By MAX FILBY
STAFF WRITER

Findlay Mayor Lydia Mihalik is asking City Council to ban the growing, processing and sale of medical marijuana in the city.

House Bill 523, which legalizes medical marijuana in Ohio, was signed by Gov. John Kasich earlier this summer and goes into effect Thursday.

State regulations on growing, selling and taxing medical marijuana may be years away, however.
Council members will consider Mihalik’s request at a 7:30 p.m. council meeting today.

In a letter to council, Mihalik asked for council to suspend its rules so it can hurry passage of legislation prohibiting the cultivation, processing and sale of marijuana in Findlay.

If council passes the ordinance today, Mihalik will sign the ban into law before medical marijuana becomes legal in Ohio.

House Bill 523 allows cities to limit or completely prohibit medical marijuana businesses. Findlay’s law would indefinitely ban medical marijuana operations.

Other cities, such as Piqua, a little more than an hour south of Findlay, and Lakewood, two hours northeast, have put six-month moratoriums in place.

State law already prevents dispensaries from opening within 500 feet of a school, library, church, public playground or park.

The local ordinance would change Findlay’s zoning code, essentially preventing medical marijuana dispensaries from locating on any city land.

Matt Cordonnier, director of the Hancock Regional Planning Commission, also submitted a letter to council calling for the prohibition of medical marijuana businesses through Findlay’s zoning code.

Over the next year, a state board will develop regulations for medical marijuana, according to House Bill 523.

Those regulations will dictate how the drug can be advertised, the number of dispensaries and marijuana cultivators allowed, and how it will be taxed. A training process will also be established for doctors so they can prescribe it properly.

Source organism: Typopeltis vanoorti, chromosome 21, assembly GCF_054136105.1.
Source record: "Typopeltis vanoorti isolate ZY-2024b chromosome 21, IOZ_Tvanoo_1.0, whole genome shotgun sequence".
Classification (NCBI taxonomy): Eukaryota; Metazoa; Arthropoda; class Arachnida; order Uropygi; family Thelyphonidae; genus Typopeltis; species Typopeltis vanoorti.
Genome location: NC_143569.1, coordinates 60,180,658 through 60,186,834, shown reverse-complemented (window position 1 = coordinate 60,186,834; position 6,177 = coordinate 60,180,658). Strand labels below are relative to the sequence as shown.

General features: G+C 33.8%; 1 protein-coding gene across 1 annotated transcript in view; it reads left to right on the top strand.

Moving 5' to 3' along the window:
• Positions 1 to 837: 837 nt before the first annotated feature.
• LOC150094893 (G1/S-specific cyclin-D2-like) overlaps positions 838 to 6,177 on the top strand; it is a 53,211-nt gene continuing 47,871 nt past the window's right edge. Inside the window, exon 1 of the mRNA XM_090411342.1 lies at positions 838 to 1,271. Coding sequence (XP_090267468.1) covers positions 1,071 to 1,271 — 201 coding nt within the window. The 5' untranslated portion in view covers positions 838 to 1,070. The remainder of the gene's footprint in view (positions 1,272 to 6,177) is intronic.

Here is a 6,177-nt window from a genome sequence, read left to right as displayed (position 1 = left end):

Local officials have complained about the time lag between when medical marijuana becomes legal and when regulations will be implemented, apparently in 2018.

“Only then will we truly know the extent to which medical marijuana will be regulated,” Mihalik said in her letter to council. “And, only then will we be able to make a truly informed decision whether to permit medical marijuana in some form or the other.”

Mihalik’s call to ban medical marijuana businesses in the city comes a week after local officials held multiple meetings about the impact of pot on the community.

The Hancock County Board of Alcohol, Drug Addiction and Mental Health Services and the Findlay-Hancock County Chamber of Commerce hosted two meetings on Aug. 30.

Officials addressed how the marijuana law affects businesses and employees. Companies may continue to enforce drug policies, even if an employee has a medical marijuana card, officials said at the meetings.

Zach Thomas, director of education for ADAMHS, said the lack of regulation will create a “gray area” for whether marijuana users can be prosecuted.

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